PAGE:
Patricia Aridjis spent over seven years on The Black Hours Project. She documented incarcerated women in the Mexican penitentiaries of Santa Martha Acatitla, Tepepan, “Reclusorio Norte & Oriente” and Michoacan Prison in Mexico City.
It is not only the photographs that Aridjis uses to tell the women’s stories with familiarity and sensitivity. Aridjis also compiled a video archive and a correspondence archive; I urge you to listen, read and pause.
I contacted Patricia and she generously gave permission to publish works from The Black Hours. It gives me great pleasure to do so, as her motivation bear striking similarity to a core principle of Prison Photography; to present imagery that jolts viewers into reassessments about prisons and the lives and stories therein.
Aridjis has been described as one of the photojournalists most committed to social issues in Mexico. It has also been explained that this project was a point of revelation in her career; Aridjis [coming to] understand prisons as only reflections of outside society:
The female penitentiary is more than a place where society hide its errors and cleans its faults; inside there are hundreds of stories of abandonment, abuse and even love.
Exhibition Board, Nacho Lopez Hall, INAH National Photographic Library
Aridjis’ photographic philosophy is clear, “To Make Visible, the Invisible”. Mexico’s penal system exerts control over what can and can’t be seen mimicking the practices of parts of the American penal system.
To do this photo essay I thought about being for long hours inside some women’s prisons in Mexico City. I considered that that was the only way to capture the feelings that go around the cells and corridors of these places. Loneliness, lesbianism as a way of satisfying affective needs; self punishment and suicide attempts are like gaping wounds in the wrists that cry for help. Drugs to escape reality, maternity, solidarity. Life is limited by watching towers, guards, gates and schedules. The black hours. My commitment found its exact words when I took an inmate’s picture in her cell. She asked me to be photographed because that was to be her only way out of there.
Patricia Aridjis, Mexico 2004
Where is Jail?
“What would you do if I mugged you?” Natalia asked mischievously.
“You wouldn’t.” I answered. When Juan Carlos the inmate’s five-year old son over heard us he screamed, “Don’t do it mom! Don’t! Or you’ll end up in jail!”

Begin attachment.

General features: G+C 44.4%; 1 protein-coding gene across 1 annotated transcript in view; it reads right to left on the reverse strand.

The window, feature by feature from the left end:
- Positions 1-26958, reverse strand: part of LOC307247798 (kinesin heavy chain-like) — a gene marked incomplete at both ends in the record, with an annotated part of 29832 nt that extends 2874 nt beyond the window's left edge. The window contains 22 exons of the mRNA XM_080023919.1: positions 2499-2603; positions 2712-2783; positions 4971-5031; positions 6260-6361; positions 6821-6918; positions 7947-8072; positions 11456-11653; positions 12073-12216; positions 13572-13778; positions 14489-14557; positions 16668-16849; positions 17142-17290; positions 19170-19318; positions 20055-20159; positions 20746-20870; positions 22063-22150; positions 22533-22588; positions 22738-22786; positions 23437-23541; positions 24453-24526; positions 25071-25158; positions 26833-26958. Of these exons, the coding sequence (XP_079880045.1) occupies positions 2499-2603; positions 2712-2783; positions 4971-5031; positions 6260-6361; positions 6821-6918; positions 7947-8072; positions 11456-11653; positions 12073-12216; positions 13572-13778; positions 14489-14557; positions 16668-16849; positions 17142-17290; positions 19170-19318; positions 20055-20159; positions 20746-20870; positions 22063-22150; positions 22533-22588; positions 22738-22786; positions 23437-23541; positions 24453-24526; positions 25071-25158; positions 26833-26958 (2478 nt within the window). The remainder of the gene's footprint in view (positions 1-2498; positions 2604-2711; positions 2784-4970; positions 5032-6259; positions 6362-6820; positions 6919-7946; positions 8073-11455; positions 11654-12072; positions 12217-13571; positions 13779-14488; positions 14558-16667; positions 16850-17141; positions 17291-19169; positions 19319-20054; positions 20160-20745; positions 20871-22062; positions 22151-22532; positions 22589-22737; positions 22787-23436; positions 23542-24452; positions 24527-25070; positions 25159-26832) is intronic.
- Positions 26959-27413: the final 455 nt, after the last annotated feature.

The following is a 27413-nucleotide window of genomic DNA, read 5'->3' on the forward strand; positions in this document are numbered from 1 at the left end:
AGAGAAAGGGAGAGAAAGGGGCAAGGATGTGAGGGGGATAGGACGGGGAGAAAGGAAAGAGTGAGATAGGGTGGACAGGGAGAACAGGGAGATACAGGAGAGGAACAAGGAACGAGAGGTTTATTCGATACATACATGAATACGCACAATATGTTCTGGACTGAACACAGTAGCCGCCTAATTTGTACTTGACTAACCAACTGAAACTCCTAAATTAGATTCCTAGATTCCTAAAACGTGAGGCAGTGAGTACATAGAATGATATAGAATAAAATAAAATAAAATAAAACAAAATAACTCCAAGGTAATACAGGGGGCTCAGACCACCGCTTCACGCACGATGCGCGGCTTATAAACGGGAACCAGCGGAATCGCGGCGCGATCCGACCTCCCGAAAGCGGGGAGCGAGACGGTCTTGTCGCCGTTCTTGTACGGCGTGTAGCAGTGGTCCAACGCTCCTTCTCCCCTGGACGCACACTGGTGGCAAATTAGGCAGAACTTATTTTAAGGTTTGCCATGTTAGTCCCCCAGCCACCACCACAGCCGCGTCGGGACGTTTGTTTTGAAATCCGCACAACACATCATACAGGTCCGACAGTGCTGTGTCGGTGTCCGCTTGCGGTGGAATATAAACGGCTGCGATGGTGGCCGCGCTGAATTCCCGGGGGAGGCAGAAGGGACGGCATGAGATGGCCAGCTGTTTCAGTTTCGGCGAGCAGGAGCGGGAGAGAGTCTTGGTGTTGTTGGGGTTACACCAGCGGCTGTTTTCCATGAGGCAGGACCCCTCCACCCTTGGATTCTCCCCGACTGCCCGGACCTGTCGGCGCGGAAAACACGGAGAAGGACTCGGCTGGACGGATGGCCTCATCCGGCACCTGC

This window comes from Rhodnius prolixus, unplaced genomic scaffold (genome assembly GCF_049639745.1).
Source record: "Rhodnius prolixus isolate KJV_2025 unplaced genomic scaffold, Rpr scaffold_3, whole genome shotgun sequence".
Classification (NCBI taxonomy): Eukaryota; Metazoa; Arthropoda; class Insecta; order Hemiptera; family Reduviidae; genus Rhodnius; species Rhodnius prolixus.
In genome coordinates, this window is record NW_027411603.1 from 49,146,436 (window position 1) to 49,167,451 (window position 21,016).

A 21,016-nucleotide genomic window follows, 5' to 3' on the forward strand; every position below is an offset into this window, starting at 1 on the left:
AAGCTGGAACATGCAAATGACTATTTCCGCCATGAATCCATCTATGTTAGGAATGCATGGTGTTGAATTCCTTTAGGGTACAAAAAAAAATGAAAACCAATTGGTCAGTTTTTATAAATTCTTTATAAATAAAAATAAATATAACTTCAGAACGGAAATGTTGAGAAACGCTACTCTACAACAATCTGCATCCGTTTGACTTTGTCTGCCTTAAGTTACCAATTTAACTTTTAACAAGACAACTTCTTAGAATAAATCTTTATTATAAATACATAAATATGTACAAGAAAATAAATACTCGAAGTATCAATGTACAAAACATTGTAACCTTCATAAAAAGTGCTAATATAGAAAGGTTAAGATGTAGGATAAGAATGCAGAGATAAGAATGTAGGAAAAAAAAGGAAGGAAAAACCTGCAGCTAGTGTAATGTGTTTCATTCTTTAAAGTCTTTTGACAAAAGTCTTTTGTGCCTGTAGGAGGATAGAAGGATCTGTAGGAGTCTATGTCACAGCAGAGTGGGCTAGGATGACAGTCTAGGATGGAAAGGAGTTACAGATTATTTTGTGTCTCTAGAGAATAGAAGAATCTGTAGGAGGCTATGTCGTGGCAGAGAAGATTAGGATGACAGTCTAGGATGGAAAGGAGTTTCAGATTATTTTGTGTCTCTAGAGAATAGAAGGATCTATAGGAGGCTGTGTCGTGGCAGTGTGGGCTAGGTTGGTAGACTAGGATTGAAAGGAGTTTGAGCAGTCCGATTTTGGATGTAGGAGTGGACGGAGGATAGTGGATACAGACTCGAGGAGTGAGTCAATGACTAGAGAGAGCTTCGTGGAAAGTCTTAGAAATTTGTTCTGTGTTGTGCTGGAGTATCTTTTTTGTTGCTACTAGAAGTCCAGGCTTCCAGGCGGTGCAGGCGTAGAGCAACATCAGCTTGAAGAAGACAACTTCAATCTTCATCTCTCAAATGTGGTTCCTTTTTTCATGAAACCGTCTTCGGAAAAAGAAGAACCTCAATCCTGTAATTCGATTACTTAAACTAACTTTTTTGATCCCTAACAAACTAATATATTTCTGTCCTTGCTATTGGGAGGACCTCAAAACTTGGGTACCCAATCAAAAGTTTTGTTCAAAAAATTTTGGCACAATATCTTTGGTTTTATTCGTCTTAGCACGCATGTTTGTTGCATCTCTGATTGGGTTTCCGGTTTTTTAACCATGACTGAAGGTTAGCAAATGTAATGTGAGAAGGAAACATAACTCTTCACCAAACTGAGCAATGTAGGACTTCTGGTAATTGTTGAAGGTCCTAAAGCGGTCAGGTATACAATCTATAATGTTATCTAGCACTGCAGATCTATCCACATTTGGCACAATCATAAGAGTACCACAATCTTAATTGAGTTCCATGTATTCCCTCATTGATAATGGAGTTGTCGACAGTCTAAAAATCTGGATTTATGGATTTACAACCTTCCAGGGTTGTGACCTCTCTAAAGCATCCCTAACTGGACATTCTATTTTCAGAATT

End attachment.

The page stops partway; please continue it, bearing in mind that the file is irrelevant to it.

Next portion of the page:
“Jail does not exist.” she said after a brief silence.
“Where is jail?” I asked the boy who was inside his mother’s cell. “Outside, where the policemen are” he answered, pointing out to the window.
Talking with Natalia & Juan Carlos
Womens Prison, Tepepan, Mexico City, 2002.
To enter you have to walk through a long tunnel which leads to an almost completely feminine world, a world with no living colors, but beige and navy blue of the uniforms.
“I have been here seven years, four months and two weeks.” Exact, endless counting. Time that passes slowly and suddenly has turned into years ‘the black hours’.
Visitors are special; they are a breath of fresh air, freedom that comes from the outside.
Some children have been born inside and their eyes have not seen any other light than the one that passes though the bars, especially those that have no one to take care of them. If such is the case they remain under the custody of government institutions until the legal system says otherwise.
“Dulce, Why are you in for?”
“How many years did they give you?”
“Where did they get you?”
“At the airport.”
“How much did you have on you?”
“What is your cause?” [sic]
“My mom… Maria.”
These are the words that Dulce, a four year-old girl memorized. She was born during her mother’s conviction.
Objects, People, Spaces
Objects acquire a different value once they pass through the gate. Either because they are not allowed, such as scissors, perfumes in glass bottles, mirrors, or because they are outrageously expensive, like soap, deodorant or toilet paper. A phone card is like gold; the telephone is one of the few ways to keep in touch with the outside world. Family visits are another, but it is common that their partners or even their closest relatives abandon the inmates.
Beds have to be earned. Each cell houses about 15 inmates and is no more than 9 square meters. There are people sleeping on the floor and under the beds. As they leave, the ones that have been there longer get the beds. Other way to obtain this privilege is to buy it from someone who has been there more time.
Love in the Time of Jail
Silvia and Claudia met in prison, they fell in love. They have loved each other night and day … intimacy is a very public thing in prison. Silivia did her time, soon after the relationship began. She could not bear to be free without Claudia – the love of her life – and planned a simulated burglary. She asked a friend to press charges so that she could be in prison again, and together again with Claudia.
In 2006, Aridjis obtained the sponsorship of Revelaa Spanish organization which supports social justice photography. In 2002, she received a Grant for the Encouragement of Cultural Projects from FONCA (National Fund for Culture and Arts). That same year she won 1st place in the Anthropological Photography Contest awarded by the National School of History and Anthropology. In 2001, she received 1st place in the 5th Biennale of photojournalism. In 1994, Aridjis obtained a Grant for Young Creators (FONCA). She has been part of over sixty group & solo exhibitions.
Aridjis has recently been praised for her project The Sickness Behind Every Flower, which examines the use and toxic side effects of pesticides in agriculture.